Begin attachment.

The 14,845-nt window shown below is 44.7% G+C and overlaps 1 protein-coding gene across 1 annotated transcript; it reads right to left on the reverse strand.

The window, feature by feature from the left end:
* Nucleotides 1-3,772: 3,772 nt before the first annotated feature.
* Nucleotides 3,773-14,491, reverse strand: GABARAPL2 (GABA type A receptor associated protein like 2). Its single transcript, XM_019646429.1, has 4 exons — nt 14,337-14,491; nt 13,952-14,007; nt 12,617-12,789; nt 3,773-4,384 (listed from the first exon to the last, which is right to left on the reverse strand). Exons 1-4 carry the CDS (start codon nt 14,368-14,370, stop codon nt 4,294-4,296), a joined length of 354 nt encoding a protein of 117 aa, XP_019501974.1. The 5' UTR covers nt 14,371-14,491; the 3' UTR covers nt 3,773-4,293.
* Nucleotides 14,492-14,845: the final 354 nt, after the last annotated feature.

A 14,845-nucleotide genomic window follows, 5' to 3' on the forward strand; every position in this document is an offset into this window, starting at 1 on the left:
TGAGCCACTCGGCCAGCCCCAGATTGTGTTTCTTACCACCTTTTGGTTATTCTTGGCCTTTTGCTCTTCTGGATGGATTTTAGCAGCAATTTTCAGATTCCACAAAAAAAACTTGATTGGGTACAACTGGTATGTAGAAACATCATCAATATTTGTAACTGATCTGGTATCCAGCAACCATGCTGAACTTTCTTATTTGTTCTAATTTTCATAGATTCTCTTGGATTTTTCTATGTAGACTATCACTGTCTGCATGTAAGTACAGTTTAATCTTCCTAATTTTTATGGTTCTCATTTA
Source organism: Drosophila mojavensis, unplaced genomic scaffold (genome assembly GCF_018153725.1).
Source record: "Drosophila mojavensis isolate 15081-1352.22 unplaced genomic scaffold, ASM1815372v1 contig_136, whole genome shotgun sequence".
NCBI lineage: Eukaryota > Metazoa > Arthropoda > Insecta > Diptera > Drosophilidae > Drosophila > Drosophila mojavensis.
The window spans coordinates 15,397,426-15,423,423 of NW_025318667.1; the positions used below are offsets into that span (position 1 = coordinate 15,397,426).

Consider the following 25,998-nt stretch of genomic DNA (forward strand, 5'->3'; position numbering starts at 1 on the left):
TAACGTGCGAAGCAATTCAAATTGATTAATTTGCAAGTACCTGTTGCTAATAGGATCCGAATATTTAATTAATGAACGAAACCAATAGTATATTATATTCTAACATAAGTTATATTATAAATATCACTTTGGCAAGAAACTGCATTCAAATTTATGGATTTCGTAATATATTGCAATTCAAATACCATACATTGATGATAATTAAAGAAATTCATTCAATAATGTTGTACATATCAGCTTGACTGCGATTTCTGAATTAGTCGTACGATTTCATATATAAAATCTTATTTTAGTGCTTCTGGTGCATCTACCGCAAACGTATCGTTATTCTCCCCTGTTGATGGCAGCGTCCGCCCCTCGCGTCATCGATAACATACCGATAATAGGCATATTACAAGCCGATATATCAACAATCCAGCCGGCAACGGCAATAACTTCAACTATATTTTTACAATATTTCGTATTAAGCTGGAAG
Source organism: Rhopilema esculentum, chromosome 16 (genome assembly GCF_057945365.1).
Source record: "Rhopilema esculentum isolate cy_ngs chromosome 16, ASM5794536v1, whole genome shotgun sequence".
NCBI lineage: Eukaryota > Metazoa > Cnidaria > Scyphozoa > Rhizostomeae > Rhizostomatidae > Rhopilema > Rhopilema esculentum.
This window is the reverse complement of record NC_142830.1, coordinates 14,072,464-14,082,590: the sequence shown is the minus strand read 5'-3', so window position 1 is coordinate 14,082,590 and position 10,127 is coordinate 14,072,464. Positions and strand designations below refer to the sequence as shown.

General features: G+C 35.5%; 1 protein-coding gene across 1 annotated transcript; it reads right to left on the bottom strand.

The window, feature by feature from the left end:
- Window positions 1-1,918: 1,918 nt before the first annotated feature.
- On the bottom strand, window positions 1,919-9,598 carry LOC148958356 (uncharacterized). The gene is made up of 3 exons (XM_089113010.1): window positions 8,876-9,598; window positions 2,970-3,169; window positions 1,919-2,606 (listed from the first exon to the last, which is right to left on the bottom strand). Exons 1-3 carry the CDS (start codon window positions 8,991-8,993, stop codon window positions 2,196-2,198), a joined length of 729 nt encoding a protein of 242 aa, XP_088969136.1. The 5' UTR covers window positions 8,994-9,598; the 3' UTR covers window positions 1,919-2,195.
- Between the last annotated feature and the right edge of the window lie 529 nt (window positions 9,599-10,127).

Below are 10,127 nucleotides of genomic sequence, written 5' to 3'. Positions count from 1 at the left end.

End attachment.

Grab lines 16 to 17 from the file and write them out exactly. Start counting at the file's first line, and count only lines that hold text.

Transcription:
NCBI lineage: Eukaryota > Metazoa > Cnidaria > Scyphozoa > Rhizostomeae > Rhizostomatidae > Rhopilema > Rhopilema esculentum.
This window is the reverse complement of record NC_142830.1, coordinates 14,072,464-14,082,590: the sequence shown is the minus strand read 5'-3', so window position 1 is coordinate 14,082,590 and position 10,127 is coordinate 14,072,464. Positions and strand designations below refer to the sequence as shown.